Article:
Calgary Zoo Bloomfest

This event was held for many years in the 1990’s to showcase the spring display tulips in the Zoo gardens.  Local gardening societies were invited to have a booth to promote their activities and answer questions.  The Calgary Rose Society always had a booth, and although the weather did not always cooperate it was a fun event.


Road Trips


In 1971, the Calgary Rose Society hosted a dinner for the New Zealand Rose Society during their brief visit to the city.  The event was held at the conservatory at the Calgary Zoo and according to our archives a great time was had by everyone.  It was an opportunity to exchange notes on the challenges and joys of growing roses in both countries.


history-12As that event was so successful the society decided to arrange visits to rose societies within a 500 mile radius of Calgary. In July of 1972, thirty-nine enthusiastic rose society members boarded a Greyhound bus on a trip to visit the Missoula Rose Society.  On one of the coffee breaks, dollar bills were collected from each person in order to buy 40 donuts and 40 cups of coffee. The only problem there was that the donuts and coffee were paid by paper money and the change received in silver. It gave the members a good laugh to watch the designated coffee run buyer walking back across the parking lot carrying a tray of coffee and trying to prevent his pants from falling down from the weight of the change in his bulging pockets.  The rosarians of Missoula were wonderful hosts and gave guided tours of their gardens.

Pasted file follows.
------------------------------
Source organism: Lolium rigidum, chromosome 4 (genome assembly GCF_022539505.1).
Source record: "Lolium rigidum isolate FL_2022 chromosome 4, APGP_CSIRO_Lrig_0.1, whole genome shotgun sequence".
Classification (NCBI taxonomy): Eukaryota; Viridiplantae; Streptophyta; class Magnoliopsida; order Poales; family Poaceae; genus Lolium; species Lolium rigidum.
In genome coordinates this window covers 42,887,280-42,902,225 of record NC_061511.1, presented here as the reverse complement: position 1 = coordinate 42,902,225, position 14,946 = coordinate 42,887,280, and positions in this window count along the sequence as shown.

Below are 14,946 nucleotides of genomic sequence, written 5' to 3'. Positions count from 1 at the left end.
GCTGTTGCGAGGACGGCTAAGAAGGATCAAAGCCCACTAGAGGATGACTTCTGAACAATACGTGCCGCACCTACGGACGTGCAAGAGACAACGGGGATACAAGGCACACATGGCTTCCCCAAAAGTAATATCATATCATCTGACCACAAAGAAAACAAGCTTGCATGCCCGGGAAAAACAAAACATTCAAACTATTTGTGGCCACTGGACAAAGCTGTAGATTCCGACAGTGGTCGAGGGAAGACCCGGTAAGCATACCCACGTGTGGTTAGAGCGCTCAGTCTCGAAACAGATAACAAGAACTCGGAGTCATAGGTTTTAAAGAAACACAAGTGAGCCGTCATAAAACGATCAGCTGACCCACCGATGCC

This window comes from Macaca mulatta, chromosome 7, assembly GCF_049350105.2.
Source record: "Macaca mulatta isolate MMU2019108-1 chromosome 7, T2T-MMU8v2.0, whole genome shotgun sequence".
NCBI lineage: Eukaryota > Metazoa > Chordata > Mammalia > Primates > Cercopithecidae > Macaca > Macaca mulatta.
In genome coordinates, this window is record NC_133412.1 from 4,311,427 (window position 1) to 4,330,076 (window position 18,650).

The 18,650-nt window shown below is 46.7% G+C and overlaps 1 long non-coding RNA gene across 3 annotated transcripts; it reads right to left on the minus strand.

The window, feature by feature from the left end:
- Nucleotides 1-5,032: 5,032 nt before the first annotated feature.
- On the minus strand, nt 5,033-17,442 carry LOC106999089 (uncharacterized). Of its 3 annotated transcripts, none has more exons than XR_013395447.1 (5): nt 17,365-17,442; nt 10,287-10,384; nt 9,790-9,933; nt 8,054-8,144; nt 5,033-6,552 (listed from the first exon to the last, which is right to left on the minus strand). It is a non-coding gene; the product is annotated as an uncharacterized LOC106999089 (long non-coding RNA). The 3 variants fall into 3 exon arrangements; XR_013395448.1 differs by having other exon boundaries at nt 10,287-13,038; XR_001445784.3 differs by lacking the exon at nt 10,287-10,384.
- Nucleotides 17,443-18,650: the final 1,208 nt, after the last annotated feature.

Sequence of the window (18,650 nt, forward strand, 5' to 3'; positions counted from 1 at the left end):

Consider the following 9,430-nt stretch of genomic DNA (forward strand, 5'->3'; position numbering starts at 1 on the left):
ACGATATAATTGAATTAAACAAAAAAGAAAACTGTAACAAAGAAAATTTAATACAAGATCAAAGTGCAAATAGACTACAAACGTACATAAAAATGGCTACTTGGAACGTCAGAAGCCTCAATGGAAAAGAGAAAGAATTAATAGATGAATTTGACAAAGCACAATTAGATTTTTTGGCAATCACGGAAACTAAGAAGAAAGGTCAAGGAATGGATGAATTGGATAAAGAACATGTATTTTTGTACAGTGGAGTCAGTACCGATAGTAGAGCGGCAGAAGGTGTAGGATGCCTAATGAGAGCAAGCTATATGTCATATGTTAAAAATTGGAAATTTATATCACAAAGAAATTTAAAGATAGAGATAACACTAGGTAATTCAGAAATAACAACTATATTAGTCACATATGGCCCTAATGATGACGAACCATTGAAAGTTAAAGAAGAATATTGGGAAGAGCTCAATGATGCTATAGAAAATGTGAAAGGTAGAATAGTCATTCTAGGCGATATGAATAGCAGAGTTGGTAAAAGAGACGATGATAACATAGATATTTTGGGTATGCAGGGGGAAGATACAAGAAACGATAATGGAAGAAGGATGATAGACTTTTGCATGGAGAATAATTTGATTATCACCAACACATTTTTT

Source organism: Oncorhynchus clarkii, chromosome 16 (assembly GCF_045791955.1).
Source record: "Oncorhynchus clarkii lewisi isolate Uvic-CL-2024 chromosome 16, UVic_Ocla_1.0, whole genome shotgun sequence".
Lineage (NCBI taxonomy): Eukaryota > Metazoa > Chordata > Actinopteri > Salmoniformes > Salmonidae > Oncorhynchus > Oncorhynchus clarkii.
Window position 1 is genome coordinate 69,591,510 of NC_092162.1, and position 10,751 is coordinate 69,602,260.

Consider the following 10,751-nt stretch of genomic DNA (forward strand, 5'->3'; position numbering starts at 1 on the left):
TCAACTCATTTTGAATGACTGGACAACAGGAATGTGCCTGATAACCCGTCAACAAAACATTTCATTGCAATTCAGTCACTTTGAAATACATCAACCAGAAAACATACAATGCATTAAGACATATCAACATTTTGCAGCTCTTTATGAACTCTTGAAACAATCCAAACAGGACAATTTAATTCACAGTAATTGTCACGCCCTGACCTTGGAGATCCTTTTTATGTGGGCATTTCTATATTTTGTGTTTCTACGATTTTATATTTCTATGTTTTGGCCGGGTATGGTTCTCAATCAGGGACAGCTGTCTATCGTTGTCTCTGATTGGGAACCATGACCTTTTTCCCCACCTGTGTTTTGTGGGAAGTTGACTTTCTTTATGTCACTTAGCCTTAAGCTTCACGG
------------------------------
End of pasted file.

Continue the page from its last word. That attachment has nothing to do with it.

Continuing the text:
history-13The following year a bus load of 38 Rose Society members took a trip to Spokane. A luncheon at Manito Park was arranged by the Spokane Rose Society.  This event allowed members of both societies to meet and get to know each other.  Afterwards members enjoyed visiting the rose garden, conservatory and sunken garden.